Helium-neon laser

A helium-neon laser, usually called a HeNe laser, is a type of small gas laser. HeNe lasers have many industrial and scientific uses, and are often used in laboratory demonstrations of optics. Its usual operation wavelength is 632.8 nm, in the red portion of the visible spectrum.[1]


Schematic diagram of a helium-neon laser


The gain medium of the laser, as suggested by its name, is a mixture of helium and neon gases, in a 5:1 to 20:1 ratio, contained at low pressure (an average 50 Pa per cm of cavity length [2]) in a glass envelope. The energy or pump source of the laser is provided by an electrical discharge of around 1000 volts[citation needed] through an anode and cathode at each end of the glass tube. A current of 5 to 100 mA is typical for CW operation.[3]. The optical cavity of the laser typically consists of a plane, high-reflecting mirror at one end of the laser tube, and a concave output coupler mirror of approximately 1% transmission at the other end.
HeNe lasers are typically small, with cavity lengths of around 15 cm up to 0.5 m, and optical output powers ranging from 1 mW to 100 mW.
The red HeNe laser wavelength is usually reported as 632nm. However, the true wavelength in air is 632.816 nm, so 633nm is actually closer to the true value. For the purposes of calculating the photon energy, the vacuum wavelength of 632.991 nm should be used. The precise operating wavelength lies within about 0.002 nm of this value, and fluctuates within this range due to thermal expansion of the cavity. Frequency stabilized versions enable the wavelength to be maintained within about 2 parts in 1012 [4] [5] [6] for months and years of continuous operation.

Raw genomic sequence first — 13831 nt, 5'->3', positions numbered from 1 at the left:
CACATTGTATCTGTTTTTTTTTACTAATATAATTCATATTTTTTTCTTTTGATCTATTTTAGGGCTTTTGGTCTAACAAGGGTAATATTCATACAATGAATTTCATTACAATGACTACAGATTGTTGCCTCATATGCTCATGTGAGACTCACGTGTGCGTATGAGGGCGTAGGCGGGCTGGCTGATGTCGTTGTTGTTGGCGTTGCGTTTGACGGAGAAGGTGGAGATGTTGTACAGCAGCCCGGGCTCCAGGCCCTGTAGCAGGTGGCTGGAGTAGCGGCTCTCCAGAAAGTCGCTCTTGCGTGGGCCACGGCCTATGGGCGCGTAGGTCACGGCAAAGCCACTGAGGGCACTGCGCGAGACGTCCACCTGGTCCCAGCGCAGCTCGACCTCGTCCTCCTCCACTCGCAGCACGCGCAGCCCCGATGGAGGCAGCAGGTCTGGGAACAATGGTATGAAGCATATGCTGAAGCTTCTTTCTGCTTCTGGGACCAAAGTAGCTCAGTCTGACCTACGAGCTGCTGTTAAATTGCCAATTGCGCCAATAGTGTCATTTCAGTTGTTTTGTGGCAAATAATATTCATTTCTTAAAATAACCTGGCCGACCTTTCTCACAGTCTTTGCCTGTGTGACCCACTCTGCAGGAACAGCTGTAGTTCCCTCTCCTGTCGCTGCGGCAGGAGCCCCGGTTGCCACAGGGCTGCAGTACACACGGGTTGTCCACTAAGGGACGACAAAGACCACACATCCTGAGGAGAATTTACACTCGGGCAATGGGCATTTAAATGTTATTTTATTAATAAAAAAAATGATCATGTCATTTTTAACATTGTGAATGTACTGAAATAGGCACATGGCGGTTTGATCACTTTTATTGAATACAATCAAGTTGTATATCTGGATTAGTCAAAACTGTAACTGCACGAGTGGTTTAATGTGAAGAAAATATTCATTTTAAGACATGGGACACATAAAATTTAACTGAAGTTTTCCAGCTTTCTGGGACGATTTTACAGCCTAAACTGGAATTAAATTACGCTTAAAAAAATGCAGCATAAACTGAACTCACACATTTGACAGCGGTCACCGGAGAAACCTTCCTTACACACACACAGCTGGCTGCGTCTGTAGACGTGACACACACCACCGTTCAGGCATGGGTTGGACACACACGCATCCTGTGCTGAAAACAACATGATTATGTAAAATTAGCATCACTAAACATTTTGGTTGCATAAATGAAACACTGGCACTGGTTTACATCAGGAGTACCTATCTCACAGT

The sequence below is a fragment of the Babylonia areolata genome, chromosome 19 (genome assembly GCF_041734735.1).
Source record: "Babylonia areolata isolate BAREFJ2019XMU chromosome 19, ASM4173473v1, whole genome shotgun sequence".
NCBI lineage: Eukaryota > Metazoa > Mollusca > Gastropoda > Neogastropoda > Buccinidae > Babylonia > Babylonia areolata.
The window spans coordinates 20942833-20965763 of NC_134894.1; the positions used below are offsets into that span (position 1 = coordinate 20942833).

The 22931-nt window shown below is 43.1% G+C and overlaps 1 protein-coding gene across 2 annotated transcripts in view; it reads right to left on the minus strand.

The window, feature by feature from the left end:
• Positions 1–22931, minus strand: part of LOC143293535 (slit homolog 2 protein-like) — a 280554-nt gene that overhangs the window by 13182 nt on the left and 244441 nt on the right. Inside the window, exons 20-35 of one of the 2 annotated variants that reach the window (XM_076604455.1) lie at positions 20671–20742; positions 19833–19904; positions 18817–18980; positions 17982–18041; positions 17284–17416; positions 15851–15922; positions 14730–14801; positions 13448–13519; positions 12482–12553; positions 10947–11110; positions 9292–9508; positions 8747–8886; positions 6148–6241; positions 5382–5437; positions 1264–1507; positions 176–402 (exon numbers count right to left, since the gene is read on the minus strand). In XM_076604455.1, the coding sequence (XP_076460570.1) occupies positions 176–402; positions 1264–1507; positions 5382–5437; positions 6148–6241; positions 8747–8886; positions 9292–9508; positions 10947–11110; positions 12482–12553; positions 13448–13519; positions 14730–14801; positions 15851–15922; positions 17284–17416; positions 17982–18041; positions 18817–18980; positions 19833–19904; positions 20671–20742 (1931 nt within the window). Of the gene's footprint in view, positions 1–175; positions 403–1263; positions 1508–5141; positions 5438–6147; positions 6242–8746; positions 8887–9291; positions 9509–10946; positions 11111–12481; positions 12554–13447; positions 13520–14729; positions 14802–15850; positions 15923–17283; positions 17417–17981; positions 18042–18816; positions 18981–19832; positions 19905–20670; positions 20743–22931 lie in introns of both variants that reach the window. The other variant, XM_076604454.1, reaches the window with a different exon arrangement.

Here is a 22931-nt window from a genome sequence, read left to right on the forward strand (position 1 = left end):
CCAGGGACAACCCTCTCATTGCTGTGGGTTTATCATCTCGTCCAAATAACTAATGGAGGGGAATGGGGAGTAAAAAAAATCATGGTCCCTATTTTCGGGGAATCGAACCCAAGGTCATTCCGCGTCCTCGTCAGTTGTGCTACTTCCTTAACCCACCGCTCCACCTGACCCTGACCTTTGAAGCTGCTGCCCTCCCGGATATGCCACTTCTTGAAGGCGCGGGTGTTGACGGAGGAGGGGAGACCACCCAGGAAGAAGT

The carbon dioxide laser (CO2 laser) was one of the earliest gas lasers to be developed (invented by Kumar Patel of Bell Labs in 1964[1]), and is still one of the most useful. Carbon dioxide lasers are the highest-power continuous wave lasers that are currently available. They are also quite efficient: the ratio of output power to pump power can be as large as 20%.
The CO2 laser produces a beam of infrared light with the principal wavelength bands centering around 9.4 and 10.6 micrometers.

Amplification


The active laser medium (laser gain/amplification medium) is a gas discharge which is air cooled (water cooled in higher power applications). The filling gas within the discharge tube consists primarily of:
Carbon dioxide (CO2) (around 1020 %)
Nitrogen (N2) (around 1020%)
Hydrogen (H2) and/or xenon (Xe) (a few percent; usually only used in a sealed tube.)
Helium (He) (The remainder of the gas mixture)
The specific proportions vary according to the particular laser.
The population inversion in the laser is achieved by the following sequence:
Electron impact excites vibrational motion of the nitrogen. Because nitrogen is a homonuclear molecule, it cannot lose this energy by photon emission, and its excited vibrational levels are therefore metastable and live for a long time.
Collisional energy transfer between the nitrogen and the carbon dioxide molecule causes vibrational excitation of the carbon dioxide, with sufficient efficiency to lead to the desired population inversion necessary for laser operation.

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